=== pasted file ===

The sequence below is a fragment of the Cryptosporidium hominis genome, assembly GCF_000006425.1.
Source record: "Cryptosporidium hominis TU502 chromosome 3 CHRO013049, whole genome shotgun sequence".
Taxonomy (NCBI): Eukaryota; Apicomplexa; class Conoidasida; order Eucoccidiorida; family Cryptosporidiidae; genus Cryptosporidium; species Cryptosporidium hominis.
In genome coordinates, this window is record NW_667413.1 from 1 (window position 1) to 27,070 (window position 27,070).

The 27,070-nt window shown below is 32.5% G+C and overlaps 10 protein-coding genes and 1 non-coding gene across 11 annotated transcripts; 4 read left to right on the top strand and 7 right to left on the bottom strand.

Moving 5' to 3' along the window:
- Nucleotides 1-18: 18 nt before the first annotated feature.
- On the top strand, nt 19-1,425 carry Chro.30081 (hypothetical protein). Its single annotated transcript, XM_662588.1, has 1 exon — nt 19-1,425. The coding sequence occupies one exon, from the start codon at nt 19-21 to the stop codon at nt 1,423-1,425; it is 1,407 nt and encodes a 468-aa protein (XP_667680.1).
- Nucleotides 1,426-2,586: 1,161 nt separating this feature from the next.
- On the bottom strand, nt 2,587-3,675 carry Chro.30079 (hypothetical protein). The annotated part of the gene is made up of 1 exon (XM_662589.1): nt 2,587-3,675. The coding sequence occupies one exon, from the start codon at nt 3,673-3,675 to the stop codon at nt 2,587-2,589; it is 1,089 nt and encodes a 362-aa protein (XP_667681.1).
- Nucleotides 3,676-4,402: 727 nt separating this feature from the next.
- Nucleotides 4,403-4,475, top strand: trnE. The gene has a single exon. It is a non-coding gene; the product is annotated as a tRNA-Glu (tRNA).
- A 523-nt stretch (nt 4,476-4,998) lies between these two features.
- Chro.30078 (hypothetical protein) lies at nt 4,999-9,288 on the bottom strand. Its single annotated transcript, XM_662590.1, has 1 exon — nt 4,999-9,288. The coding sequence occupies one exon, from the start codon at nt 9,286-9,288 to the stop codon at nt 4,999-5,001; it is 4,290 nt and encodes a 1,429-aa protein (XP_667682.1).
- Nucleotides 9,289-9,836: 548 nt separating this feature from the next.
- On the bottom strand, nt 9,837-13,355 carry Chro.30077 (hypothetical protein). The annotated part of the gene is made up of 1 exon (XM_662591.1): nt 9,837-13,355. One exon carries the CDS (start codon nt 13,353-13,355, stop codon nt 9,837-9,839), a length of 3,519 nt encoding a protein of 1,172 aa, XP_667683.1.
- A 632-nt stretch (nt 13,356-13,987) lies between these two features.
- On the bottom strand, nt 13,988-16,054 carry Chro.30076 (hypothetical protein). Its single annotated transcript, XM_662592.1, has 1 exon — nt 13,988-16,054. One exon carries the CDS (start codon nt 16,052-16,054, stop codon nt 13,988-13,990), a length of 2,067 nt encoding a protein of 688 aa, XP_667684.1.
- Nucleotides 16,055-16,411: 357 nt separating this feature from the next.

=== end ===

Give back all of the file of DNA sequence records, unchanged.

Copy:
The sequence below is a fragment of the Cryptosporidium hominis genome, assembly GCF_000006425.1.
Source record: "Cryptosporidium hominis TU502 chromosome 3 CHRO013049, whole genome shotgun sequence".
Taxonomy (NCBI): Eukaryota; Apicomplexa; class Conoidasida; order Eucoccidiorida; family Cryptosporidiidae; genus Cryptosporidium; species Cryptosporidium hominis.
In genome coordinates, this window is record NW_667413.1 from 1 (window position 1) to 27,070 (window position 27,070).

The 27,070-nt window shown below is 32.5% G+C and overlaps 10 protein-coding genes and 1 non-coding gene across 11 annotated transcripts; 4 read left to right on the top strand and 7 right to left on the bottom strand.

Moving 5' to 3' along the window:
- Nucleotides 1-18: 18 nt before the first annotated feature.
- On the top strand, nt 19-1,425 carry Chro.30081 (hypothetical protein). Its single annotated transcript, XM_662588.1, has 1 exon — nt 19-1,425. The coding sequence occupies one exon, from the start codon at nt 19-21 to the stop codon at nt 1,423-1,425; it is 1,407 nt and encodes a 468-aa protein (XP_667680.1).
- Nucleotides 1,426-2,586: 1,161 nt separating this feature from the next.
- On the bottom strand, nt 2,587-3,675 carry Chro.30079 (hypothetical protein). The annotated part of the gene is made up of 1 exon (XM_662589.1): nt 2,587-3,675. The coding sequence occupies one exon, from the start codon at nt 3,673-3,675 to the stop codon at nt 2,587-2,589; it is 1,089 nt and encodes a 362-aa protein (XP_667681.1).
- Nucleotides 3,676-4,402: 727 nt separating this feature from the next.
- Nucleotides 4,403-4,475, top strand: trnE. The gene has a single exon. It is a non-coding gene; the product is annotated as a tRNA-Glu (tRNA).
- A 523-nt stretch (nt 4,476-4,998) lies between these two features.
- Chro.30078 (hypothetical protein) lies at nt 4,999-9,288 on the bottom strand. Its single annotated transcript, XM_662590.1, has 1 exon — nt 4,999-9,288. The coding sequence occupies one exon, from the start codon at nt 9,286-9,288 to the stop codon at nt 4,999-5,001; it is 4,290 nt and encodes a 1,429-aa protein (XP_667682.1).
- Nucleotides 9,289-9,836: 548 nt separating this feature from the next.
- On the bottom strand, nt 9,837-13,355 carry Chro.30077 (hypothetical protein). The annotated part of the gene is made up of 1 exon (XM_662591.1): nt 9,837-13,355. One exon carries the CDS (start codon nt 13,353-13,355, stop codon nt 9,837-9,839), a length of 3,519 nt encoding a protein of 1,172 aa, XP_667683.1.
- A 632-nt stretch (nt 13,356-13,987) lies between these two features.
- On the bottom strand, nt 13,988-16,054 carry Chro.30076 (hypothetical protein). Its single annotated transcript, XM_662592.1, has 1 exon — nt 13,988-16,054. One exon carries the CDS (start codon nt 16,052-16,054, stop codon nt 13,988-13,990), a length of 2,067 nt encoding a protein of 688 aa, XP_667684.1.
- Nucleotides 16,055-16,411: 357 nt separating this feature from the next.